Our Windward Island dataset yields a novel, and somewhat complex, multi-island genealogical perspective on Moorean partulid survival. Only one of eight historical Moorean partulid tip clades (six Partula spp.; two Samoana spp.) is extinct. Unfortunately, the extinct lineage (Moorea Clade 3) encompassed the bulk of the P. suturalis species complex, and lacked Tahitian sister lineages (Figures 1, 4). The seven extant clades exhibited a heterogeneous spectrum of persistence: on Moorea, in captivity and also on Tahiti (Moorean Clade 1); on Moorea, with sister lineages on Tahiti, on other archipelagoes, and in captivity (Moorea Clade 4); on Moorea, with sister lineages on Tahiti (S. attenuata); on Moorea (Moorea Clade 2); in captivity, with sister lineages on Tahiti and also in captivity (Moorea Clade 5); sister lineages on Tahiti (S. diaphana); in captivity (Moorea Clade 6).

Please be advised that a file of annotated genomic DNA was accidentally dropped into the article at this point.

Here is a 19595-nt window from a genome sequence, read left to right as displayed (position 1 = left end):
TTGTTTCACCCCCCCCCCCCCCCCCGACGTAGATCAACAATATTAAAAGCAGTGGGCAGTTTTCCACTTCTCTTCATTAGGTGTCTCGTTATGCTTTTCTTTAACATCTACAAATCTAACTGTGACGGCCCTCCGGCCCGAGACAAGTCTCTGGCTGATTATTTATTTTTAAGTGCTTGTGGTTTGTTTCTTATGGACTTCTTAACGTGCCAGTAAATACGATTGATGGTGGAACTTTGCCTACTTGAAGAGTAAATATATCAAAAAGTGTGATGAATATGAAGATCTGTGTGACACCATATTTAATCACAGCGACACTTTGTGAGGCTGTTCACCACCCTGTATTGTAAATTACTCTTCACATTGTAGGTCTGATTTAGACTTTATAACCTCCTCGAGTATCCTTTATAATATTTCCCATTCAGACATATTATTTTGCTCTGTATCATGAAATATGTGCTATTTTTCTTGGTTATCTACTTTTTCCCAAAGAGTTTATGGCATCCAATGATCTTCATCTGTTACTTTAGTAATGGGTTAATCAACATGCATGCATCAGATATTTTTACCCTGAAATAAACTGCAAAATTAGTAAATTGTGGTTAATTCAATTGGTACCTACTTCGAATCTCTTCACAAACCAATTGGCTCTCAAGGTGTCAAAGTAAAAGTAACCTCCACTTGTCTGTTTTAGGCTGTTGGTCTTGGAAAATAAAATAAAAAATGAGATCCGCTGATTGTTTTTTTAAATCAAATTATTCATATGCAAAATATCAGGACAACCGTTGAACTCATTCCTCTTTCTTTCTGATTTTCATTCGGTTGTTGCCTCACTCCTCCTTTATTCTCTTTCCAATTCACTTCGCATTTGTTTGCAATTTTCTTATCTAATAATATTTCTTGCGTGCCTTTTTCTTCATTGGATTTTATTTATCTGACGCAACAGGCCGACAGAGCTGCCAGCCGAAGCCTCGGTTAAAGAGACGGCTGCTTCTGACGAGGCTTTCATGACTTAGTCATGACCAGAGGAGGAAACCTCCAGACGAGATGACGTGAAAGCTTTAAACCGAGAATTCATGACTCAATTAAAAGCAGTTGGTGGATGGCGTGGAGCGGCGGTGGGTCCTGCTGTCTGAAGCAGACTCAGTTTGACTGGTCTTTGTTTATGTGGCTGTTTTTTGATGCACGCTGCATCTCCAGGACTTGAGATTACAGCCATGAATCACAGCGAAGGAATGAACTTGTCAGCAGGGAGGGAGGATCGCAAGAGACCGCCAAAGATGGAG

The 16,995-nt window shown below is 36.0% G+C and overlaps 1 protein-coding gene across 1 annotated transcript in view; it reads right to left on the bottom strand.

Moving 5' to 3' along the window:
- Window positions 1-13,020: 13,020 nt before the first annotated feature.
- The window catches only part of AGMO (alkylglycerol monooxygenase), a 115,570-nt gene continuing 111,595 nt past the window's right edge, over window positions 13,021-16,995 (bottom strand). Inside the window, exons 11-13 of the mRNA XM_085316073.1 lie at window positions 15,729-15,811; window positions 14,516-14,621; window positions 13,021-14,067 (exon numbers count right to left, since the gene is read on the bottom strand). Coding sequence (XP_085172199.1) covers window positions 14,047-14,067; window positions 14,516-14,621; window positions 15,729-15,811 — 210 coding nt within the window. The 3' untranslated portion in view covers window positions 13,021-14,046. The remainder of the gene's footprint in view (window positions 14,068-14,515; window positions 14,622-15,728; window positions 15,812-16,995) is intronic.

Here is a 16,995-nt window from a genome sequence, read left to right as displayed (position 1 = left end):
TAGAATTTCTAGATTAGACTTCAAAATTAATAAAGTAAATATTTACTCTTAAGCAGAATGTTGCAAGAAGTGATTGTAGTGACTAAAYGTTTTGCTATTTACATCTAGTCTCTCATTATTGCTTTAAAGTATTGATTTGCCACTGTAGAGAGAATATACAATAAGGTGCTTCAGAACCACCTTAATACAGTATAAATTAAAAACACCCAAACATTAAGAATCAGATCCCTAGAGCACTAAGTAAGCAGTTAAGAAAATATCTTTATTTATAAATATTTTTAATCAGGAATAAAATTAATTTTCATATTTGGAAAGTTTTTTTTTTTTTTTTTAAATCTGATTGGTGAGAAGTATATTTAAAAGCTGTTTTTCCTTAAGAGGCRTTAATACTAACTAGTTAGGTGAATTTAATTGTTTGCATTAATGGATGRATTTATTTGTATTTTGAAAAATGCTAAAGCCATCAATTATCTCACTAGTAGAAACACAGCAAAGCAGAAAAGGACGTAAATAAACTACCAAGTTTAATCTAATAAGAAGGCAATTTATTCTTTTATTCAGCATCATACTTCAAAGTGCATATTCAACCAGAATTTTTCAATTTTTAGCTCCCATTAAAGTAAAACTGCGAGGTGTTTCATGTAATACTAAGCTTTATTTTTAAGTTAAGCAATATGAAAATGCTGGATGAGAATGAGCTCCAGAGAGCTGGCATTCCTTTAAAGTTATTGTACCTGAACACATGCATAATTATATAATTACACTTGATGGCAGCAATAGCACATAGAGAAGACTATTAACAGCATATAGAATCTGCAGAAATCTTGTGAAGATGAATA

Our assessment of Moorean partulid survival comes with an obvious caveat concerning its broader utility; do these results have relevance to understanding historical Moorean partulid whole organism genealogies, and their present day conservation status? Fortunately, this did not appear to be an issue for Windward Island Samoana species where there was excellent taxonomic/mt lineage congruence (Figure 8). However, Society Island partulid taxonomy may be poorly corroborated by molecular markers and, in addition, different nuclear (allozymes and nRNA) and organellar genetic marker sets may also be incongruent [25-28,36,37]. Although we cannot address this issue directly using allozymes or high-resolution nuclear markers, two lines of indirect data indicate that our museum, captive and remnant wild mt genealogies do have broader biological and conservation significance. First, the taxonomic composition of our clades is in good agreement with the results of Moorean breeding experiments [22], e.g., reproductive compatibility of P. taeniata and P. exigua; compatibility of P. suturalis and P. aurantia; incompatibility of P. mooreana and P. tohiveana with P. suturalis, compatibility of P. mirabilis with both P. taeniata and P. suturalis. Second, the ability of Partula spp. populations to persist on Moorea and in Tahitian valleys in the long-term presence of Euglandina rosea appears to be correlated with both taxonomy and mt phylogeography.